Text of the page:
Lord Lyons to Mr. Seward.

Sir: With reference to your note of the 4th April last, and to my answer, dated the 7th of the same month, I have the honor to transmit to you copies of a despatch from the governor of the Bahamas islands, and its enclosure, respecting the circumstances under which the ship Hanover, of Boston, visited Long cay.

I have the honor to be, with the highest consideration, sir, your most obedient, humble servant,


Hon. William H. Seward, Secretary of State.

Governor Bayley to Lord Lyons.

My Lord: In reply to your lordship’s despatch of April 30, I transmit a report received from Mr. John Burnside, resident magistrate of Inagua, (which I am obliged to transmit in original, because I have no time to have it copied, and should feel obliged to your lordship to have it returned,) respecting the circumstances under which the Hanover appeared at Long (not Levy) cay.

Whatever her character, or whoever the ostensible master may have been, I am convinced that no suspicions of either were entertained by any officials of this government, until it was too late to act on them.

I have directed further inquiries to be made.

I have, &c,

C. BAYLEY, Governor.

Lord Lyons, &c., &c., &c.

Mr. Burnside to the Hon. Mr. Nesbitt.

Sir: This morning I received your letter of the 18th of March, covering Mr. Jackson’s letter to his excellency the governor, relative to the Hanover.

As I happened to be at Long cay while the Hanover was there, I may, by stating what came under my own observation, furnish such information as is required without waiting for the inquiry which his excellency directs me to institute on my next visit to that island, which will be in the month of July.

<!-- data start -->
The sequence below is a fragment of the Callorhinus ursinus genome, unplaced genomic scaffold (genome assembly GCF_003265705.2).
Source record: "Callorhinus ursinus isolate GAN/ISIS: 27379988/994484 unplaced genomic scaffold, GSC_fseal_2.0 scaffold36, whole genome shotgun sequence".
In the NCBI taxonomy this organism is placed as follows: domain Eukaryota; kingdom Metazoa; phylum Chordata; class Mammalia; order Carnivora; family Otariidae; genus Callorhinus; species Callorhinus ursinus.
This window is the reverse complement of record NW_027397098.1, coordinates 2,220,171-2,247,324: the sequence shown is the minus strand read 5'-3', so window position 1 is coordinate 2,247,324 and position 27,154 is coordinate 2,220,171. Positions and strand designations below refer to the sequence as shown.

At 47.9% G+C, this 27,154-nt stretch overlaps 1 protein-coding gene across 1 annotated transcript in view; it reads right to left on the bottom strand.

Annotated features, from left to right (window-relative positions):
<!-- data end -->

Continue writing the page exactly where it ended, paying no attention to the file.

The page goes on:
I left Long cay to go the rounds of my district a few days previous to the arrival of the Hanover. On my return to Long cay, the Hanover was at anchor [Page 642] on the south side of the island, and her cargo was being transferred to the schooner Brothers, owned by the Messrs. Farrington. I made inquiries regarding her, and I received the following information, which was the current report of the town, and in fact the person representing himself as the captain of the Hanover confirmed it. He told me that his vessel had been on shore at Little Inagua; that he had succeeded in getting her off without the assistance of the wreckers, but finding that she leaked badly, he determined to take her to Mathewtown; that there he met this schooner Brothers, which vessel he knew to have been commanded by a friend and countryman, one Poithiers; that he immediately sent for Captain Poithiers, but that another person, representing himself as the captain, came and informed him of the death of Captain Poithiers. The then captain informed him that the Brothers was still owned by the Messrs. Farrington, of whom he had heard Captain Poithiers speak highly, and that they were still at Long cay. This determined him to proceed to Long cay. Fearing that he might require assistance on the way, he asked the Brothers to accompany him, and that after arriving at Long cay, he consigned to Mr. Richard Farrington. He reported to me that he was bound from Boston to a port on Cuba, or to seek a market, and with the proceeds of the sale of the cargo he was instructed to purchase a cargo of salt and run the blockade; that finding that the Hanover was not injured, he had determined to dispose of as much of his cargo at Long cay as would purchase a cargo and pay expenses, and that the balance he intended to ship to Nassau in the Brothers. I expressed surprise that a Boston firm would engage in an illicit trade with the south, and he replied that there were many southerners at heart in Boston.